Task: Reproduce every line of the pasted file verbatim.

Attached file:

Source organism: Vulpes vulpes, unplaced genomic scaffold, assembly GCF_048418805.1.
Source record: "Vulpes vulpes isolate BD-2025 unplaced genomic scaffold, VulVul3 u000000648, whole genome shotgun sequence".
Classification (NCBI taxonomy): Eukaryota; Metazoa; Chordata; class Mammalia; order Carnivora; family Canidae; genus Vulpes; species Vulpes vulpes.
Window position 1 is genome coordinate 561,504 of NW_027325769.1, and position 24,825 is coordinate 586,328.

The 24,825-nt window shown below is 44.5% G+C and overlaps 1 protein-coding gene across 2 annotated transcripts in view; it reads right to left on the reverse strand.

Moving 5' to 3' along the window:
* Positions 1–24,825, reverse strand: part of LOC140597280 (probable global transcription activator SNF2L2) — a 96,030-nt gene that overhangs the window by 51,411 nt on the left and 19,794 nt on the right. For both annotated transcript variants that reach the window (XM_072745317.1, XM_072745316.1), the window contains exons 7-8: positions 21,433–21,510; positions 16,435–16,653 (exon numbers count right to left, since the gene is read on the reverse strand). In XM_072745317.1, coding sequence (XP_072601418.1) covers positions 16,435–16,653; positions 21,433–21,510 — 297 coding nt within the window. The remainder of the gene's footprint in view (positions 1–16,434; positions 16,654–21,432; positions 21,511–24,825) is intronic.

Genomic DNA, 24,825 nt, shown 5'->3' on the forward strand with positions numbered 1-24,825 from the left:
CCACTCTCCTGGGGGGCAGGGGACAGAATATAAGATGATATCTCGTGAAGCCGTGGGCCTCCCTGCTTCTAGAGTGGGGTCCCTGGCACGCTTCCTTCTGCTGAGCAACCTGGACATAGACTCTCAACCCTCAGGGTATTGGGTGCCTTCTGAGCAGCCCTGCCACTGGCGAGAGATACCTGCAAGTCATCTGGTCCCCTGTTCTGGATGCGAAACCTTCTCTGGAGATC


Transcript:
Source organism: Vulpes vulpes, unplaced genomic scaffold, assembly GCF_048418805.1.
Source record: "Vulpes vulpes isolate BD-2025 unplaced genomic scaffold, VulVul3 u000000648, whole genome shotgun sequence".
Classification (NCBI taxonomy): Eukaryota; Metazoa; Chordata; class Mammalia; order Carnivora; family Canidae; genus Vulpes; species Vulpes vulpes.
Window position 1 is genome coordinate 561,504 of NW_027325769.1, and position 24,825 is coordinate 586,328.

The 24,825-nt window shown below is 44.5% G+C and overlaps 1 protein-coding gene across 2 annotated transcripts in view; it reads right to left on the reverse strand.

Moving 5' to 3' along the window:
* Positions 1–24,825, reverse strand: part of LOC140597280 (probable global transcription activator SNF2L2) — a 96,030-nt gene that overhangs the window by 51,411 nt on the left and 19,794 nt on the right. For both annotated transcript variants that reach the window (XM_072745317.1, XM_072745316.1), the window contains exons 7-8: positions 21,433–21,510; positions 16,435–16,653 (exon numbers count right to left, since the gene is read on the reverse strand). In XM_072745317.1, coding sequence (XP_072601418.1) covers positions 16,435–16,653; positions 21,433–21,510 — 297 coding nt within the window. The remainder of the gene's footprint in view (positions 1–16,434; positions 16,654–21,432; positions 21,511–24,825) is intronic.

Genomic DNA, 24,825 nt, shown 5'->3' on the forward strand with positions numbered 1-24,825 from the left:
CCACTCTCCTGGGGGGCAGGGGACAGAATATAAGATGATATCTCGTGAAGCCGTGGGCCTCCCTGCTTCTAGAGTGGGGTCCCTGGCACGCTTCCTTCTGCTGAGCAACCTGGACATAGACTCTCAACCCTCAGGGTATTGGGTGCCTTCTGAGCAGCCCTGCCACTGGCGAGAGATACCTGCAAGTCATCTGGTCCCCTGTTCTGGATGCGAAACCTTCTCTGGAGATC